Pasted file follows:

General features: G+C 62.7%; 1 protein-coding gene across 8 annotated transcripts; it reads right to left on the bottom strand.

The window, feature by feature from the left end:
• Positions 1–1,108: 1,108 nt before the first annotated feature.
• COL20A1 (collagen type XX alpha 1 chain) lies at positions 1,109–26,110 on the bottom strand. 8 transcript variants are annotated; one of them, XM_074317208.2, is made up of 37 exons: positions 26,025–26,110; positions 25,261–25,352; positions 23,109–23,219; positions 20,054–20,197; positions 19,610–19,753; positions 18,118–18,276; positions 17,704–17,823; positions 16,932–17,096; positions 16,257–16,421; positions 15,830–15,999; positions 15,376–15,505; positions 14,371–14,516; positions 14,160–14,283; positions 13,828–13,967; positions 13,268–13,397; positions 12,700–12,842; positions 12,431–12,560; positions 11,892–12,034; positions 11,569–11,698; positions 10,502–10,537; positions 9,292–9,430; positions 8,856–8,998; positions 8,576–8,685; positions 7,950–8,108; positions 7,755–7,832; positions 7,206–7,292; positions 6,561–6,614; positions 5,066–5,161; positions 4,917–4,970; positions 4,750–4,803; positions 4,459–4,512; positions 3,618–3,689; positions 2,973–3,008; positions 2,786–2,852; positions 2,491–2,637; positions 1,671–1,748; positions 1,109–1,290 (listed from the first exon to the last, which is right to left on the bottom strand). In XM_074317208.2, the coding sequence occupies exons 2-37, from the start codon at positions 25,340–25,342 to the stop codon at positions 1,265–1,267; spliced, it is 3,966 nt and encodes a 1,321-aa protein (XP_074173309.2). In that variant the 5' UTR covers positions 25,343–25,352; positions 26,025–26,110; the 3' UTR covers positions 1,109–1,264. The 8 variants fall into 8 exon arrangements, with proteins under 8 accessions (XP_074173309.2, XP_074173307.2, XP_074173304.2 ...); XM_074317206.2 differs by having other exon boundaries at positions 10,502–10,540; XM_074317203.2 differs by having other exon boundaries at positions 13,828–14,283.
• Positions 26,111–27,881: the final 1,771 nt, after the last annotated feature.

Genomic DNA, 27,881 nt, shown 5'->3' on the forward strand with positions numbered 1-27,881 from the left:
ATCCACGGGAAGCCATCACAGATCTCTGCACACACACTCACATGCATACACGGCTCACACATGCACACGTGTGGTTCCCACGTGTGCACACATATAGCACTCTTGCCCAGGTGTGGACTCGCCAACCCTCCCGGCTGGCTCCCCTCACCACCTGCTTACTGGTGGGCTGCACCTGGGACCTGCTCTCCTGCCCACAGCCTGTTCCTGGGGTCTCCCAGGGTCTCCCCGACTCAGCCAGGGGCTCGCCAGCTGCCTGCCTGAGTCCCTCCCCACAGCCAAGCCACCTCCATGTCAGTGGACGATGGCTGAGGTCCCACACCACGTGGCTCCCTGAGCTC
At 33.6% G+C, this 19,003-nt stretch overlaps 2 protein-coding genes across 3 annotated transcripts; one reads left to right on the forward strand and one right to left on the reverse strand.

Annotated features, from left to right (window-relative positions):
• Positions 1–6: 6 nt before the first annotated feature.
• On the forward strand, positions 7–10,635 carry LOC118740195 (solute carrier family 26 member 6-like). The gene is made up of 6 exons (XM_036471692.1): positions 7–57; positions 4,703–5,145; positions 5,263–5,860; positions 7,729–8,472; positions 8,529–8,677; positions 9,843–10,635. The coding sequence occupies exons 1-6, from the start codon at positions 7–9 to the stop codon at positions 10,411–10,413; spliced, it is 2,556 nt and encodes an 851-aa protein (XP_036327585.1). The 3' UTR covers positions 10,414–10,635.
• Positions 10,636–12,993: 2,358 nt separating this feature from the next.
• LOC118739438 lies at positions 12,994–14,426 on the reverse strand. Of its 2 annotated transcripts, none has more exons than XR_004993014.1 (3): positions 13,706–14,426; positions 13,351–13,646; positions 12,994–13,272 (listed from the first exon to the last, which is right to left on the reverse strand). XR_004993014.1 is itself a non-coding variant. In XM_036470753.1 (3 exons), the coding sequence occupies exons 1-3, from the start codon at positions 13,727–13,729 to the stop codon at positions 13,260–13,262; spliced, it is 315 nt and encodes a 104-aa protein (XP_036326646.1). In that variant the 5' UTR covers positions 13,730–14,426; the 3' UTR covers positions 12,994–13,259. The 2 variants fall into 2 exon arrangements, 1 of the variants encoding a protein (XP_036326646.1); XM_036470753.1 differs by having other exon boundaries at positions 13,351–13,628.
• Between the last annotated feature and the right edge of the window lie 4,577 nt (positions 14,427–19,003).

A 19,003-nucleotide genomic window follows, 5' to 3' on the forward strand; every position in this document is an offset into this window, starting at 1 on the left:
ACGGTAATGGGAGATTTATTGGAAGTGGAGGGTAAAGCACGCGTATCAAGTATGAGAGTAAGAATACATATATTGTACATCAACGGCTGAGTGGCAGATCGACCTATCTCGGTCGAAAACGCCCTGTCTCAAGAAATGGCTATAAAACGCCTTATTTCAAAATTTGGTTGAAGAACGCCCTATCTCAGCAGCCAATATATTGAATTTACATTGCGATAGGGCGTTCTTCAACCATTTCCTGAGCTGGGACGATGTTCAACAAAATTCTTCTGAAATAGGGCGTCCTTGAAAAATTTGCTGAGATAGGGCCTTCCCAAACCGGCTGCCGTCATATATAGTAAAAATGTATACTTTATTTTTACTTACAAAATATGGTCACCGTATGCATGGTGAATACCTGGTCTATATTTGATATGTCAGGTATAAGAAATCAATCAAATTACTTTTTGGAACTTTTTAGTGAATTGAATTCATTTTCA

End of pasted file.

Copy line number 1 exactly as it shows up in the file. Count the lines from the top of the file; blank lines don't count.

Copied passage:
General features: G+C 62.7%; 1 protein-coding gene across 8 annotated transcripts; it reads right to left on the bottom strand.